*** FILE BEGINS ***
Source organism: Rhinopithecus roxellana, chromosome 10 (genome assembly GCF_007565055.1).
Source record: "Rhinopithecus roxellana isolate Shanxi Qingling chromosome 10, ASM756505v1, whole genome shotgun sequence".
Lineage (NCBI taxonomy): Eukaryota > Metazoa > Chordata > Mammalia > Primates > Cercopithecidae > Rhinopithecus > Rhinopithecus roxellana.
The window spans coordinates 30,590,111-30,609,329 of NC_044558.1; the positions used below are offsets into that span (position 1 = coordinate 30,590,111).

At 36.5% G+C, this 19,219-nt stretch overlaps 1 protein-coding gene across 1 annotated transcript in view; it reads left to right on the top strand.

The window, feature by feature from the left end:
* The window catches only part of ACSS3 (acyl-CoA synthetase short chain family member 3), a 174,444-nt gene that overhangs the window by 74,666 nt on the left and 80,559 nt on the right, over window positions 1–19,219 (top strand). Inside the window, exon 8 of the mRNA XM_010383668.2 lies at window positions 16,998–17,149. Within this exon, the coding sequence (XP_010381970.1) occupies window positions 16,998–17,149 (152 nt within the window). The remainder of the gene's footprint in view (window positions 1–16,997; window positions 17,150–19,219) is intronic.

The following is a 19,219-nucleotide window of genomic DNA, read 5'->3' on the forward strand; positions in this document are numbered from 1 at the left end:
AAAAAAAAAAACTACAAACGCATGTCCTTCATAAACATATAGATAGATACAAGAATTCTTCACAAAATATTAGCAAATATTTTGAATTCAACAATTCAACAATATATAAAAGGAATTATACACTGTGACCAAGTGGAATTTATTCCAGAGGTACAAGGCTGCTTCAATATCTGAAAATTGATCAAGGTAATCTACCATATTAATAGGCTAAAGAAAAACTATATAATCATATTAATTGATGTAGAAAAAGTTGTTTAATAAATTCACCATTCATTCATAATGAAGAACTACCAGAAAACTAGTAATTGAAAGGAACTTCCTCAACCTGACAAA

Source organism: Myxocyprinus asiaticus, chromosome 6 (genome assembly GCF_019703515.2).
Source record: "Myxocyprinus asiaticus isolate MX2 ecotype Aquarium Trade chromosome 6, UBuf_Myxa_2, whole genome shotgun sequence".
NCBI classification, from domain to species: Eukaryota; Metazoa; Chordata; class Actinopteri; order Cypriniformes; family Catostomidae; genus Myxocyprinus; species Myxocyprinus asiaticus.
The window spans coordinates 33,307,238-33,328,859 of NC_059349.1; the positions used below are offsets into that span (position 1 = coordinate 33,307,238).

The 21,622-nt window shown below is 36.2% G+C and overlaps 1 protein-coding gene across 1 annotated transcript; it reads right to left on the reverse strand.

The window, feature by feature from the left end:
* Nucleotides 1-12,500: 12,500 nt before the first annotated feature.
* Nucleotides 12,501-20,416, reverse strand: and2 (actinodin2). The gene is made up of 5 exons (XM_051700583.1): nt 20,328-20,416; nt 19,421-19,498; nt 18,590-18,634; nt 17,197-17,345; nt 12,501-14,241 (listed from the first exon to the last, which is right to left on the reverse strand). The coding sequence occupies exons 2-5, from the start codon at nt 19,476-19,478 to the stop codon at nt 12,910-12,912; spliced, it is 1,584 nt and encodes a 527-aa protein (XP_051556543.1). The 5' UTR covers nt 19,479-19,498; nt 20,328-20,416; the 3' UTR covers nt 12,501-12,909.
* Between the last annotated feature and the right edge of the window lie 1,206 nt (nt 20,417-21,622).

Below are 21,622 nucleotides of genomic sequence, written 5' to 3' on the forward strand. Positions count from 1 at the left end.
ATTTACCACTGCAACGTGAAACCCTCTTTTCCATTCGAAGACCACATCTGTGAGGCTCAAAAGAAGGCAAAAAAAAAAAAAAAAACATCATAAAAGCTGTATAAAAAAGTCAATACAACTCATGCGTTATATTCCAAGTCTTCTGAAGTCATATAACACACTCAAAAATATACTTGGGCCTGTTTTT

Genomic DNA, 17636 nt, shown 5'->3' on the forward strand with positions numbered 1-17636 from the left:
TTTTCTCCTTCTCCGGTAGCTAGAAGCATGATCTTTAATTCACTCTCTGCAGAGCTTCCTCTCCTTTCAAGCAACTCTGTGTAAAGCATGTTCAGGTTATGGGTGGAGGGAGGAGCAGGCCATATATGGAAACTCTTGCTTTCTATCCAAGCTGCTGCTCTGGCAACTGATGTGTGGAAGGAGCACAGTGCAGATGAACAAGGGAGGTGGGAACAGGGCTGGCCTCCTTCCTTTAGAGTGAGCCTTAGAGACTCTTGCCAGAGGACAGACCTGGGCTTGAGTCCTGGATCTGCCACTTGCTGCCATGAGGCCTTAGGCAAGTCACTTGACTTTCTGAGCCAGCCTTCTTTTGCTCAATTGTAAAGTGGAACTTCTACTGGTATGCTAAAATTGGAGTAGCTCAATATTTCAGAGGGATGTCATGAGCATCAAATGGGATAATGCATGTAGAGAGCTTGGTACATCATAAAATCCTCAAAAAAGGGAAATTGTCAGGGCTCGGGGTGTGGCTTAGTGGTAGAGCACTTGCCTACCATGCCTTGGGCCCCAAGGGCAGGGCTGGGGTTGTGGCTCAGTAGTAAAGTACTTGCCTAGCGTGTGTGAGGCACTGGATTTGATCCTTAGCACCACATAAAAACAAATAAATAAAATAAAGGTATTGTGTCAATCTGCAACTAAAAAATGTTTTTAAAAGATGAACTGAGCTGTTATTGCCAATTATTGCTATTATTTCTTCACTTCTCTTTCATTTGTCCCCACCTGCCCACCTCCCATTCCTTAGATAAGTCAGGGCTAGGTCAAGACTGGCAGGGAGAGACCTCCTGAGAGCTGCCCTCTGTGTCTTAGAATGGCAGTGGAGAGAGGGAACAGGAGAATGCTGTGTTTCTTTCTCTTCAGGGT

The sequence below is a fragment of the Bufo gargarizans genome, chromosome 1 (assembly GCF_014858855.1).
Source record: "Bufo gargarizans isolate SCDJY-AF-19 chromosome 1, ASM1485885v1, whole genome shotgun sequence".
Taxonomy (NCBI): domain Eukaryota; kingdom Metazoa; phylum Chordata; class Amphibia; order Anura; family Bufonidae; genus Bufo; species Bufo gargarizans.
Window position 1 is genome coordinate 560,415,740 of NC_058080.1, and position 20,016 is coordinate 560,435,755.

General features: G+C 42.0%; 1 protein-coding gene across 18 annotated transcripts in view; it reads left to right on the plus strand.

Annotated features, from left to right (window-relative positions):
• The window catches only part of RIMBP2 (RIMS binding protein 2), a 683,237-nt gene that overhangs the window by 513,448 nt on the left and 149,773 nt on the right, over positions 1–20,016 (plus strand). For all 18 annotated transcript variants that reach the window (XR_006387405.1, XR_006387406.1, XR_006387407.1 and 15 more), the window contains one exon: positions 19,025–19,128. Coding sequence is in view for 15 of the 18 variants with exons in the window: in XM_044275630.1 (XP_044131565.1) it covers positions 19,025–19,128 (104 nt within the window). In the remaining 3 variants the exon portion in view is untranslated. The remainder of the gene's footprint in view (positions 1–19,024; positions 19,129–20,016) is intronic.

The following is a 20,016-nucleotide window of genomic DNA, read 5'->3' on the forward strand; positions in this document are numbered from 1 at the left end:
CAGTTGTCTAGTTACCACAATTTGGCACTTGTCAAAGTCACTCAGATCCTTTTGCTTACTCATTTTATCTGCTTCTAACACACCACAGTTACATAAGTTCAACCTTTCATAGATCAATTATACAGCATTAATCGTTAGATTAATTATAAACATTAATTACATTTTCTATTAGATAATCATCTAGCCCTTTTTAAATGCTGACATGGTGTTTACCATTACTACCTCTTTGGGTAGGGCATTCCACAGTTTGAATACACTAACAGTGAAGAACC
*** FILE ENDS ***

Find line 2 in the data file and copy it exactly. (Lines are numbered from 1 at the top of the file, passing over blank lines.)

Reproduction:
Source record: "Rhinopithecus roxellana isolate Shanxi Qingling chromosome 10, ASM756505v1, whole genome shotgun sequence".